Pride Kwantlen Marches in Vancouver Pride Parade

KPU represented at BC’s largest LGBT event

Katheryn Morrison / The Runner

Members of Pride Kwantlen took part in the festivities at the annual Vancouver PrideParade on Aug. 2 to represent and celebrate Kwantlen Polytechnic University’s LGBTQ community. As with previous years, Pride Kwantlen members drove a float in the yearly parade.

Spearheading Kwantlen’s participation in the event was Kwantlen Student Association (KSA) queer representative Kayla England. Pride Kwantlen began preparations for the parade as far back as December, and over the course of half a year held several planning and brainstorming sessions, drawing students from both its own membership and from the KSA itself.

“Pride Kwantlen is a collective of students who identify as queer, and it’s a safe space to meet and to share their feelings and to gain resources if they need anything,” says England.

The Vancouver Pride Parade is the largest event of its kind in B.C., held largely to celebrate diversity and inclusivity in Metro-Vancouver’s LGBTQ community. It’s also well known for its eccentric and electrifying atmosphere.

Katheryn Morrison / The Runner

“It is so much fun,” says England. “You get there and you get together with everybody and you’re just so full of spirit. It’s an overwhelming experience to see everyone cheering you on and it’s really inspiring to see how many people are there supporting the cause.”

Of course this year’s parade requires a new and original theme. After bouncing around a few different ideas for 2015, Pride Kwantlen selected a ‘gender-bending super heroes’ motif. Pride Kwantlen members have designed their own costumes for the event including, but not limited to, gender-bending riffs on Harley Quinn (or Harley Queer) and Wonder Woman. Driving the float was none other than Kwantlen president Alan Davis, who was also involved with the parade last year.

“The theme of this year’s float is gender and gender fluidity,” says England. “So then we all started talking and played off that idea, and we ended up coming up with gender-bending superheroes.”

Pride Kwantlen’s involvement in the parade comes as the result of the efforts of plenty of people involved with both the KSA and Pride Kwantlen, but England specifically singles out a couple of people for their role in the organization process. Josephine Wong was instrumental to the application and logistics process, while Kari Michaels was important to the float’s creative direction.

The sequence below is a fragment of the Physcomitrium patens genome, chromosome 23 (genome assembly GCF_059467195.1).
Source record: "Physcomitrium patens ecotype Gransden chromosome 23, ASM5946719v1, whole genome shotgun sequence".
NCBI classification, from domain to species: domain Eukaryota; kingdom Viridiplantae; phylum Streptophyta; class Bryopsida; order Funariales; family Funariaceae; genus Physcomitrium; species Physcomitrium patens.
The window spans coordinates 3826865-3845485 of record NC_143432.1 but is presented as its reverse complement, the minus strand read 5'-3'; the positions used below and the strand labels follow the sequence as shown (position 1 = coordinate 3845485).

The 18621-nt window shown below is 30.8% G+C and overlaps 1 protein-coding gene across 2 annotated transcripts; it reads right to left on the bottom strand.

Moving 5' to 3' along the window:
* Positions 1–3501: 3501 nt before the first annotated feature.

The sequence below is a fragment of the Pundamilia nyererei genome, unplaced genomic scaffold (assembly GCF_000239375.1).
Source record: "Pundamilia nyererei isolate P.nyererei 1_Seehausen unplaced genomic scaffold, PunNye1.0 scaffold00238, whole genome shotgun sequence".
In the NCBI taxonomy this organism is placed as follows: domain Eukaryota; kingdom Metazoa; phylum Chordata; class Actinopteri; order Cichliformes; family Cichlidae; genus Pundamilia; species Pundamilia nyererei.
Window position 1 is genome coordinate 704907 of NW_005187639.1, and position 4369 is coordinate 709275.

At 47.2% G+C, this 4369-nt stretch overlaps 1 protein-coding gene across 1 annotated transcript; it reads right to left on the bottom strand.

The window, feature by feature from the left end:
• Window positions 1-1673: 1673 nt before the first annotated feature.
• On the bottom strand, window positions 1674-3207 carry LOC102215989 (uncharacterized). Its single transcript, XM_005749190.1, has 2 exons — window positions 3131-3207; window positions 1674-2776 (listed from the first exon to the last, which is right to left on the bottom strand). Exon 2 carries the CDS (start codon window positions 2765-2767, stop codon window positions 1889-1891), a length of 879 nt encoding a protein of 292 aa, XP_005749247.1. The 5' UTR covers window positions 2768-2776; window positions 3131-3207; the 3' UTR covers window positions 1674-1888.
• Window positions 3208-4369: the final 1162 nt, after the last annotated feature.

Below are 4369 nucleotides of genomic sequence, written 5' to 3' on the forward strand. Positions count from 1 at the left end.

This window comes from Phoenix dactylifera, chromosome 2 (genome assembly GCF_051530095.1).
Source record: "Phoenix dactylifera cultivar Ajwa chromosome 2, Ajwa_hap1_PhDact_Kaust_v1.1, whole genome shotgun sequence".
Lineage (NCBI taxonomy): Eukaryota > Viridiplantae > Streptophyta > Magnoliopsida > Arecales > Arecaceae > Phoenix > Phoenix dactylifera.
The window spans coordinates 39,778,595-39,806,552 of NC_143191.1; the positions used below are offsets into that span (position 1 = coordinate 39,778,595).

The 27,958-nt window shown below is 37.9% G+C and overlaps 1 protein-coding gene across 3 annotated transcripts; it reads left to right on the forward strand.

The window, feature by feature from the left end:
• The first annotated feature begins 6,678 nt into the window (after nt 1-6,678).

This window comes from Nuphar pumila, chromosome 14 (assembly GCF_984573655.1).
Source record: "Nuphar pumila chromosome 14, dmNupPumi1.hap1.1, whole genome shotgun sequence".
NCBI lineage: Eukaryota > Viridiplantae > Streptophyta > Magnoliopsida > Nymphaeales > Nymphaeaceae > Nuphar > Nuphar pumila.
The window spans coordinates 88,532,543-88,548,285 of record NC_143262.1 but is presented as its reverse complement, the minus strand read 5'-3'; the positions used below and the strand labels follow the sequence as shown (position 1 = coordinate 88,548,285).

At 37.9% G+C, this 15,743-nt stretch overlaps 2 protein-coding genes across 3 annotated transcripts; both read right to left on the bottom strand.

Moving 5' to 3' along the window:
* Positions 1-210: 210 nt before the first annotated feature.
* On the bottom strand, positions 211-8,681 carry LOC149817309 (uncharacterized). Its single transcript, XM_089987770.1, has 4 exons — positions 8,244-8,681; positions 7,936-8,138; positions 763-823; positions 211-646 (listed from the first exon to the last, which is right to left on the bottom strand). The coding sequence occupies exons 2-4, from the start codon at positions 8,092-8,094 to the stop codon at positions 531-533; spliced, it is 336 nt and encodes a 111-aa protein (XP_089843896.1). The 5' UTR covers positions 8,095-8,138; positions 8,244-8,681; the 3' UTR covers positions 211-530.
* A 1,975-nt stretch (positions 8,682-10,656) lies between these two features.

Katheryn Morrison / The Runner

A key difference for Pride Kwantlen’s plans this year was an emphasis on keeping the display simple. In years past the group’s plans have ballooned to the point of becoming expensive and difficult to manage. This year more importance was placed on personal creativity by Pride Kwantlen Members.

“We really wanted to come up with something that was a little bit more simple that we could do a lot better, rather than something bigger that we couldn’t do as well,” says England. “So we thought we could keep it simple and everyone could have as much fun as they could with the costumes.”

The emphasis on simplicity proved to be worthwhile as the project ended up being completed with a mere $500, well below the original $2000 budget.

Pride Kwantlen was also involved to some extent with Surrey’s Pride Day, but was unable to be involved with Langley’s events due to restrained resources. In the future, members hope for greater support from the university to provide more for KPU’s queer community. At the top of the wish-list is to one day have a full-time queer representative on staff.

“If we could get more resources we’d love to be involved in a lot more things,” says England.

“I feel that there are a lot more events and a lot more resources we could be providing to students.”

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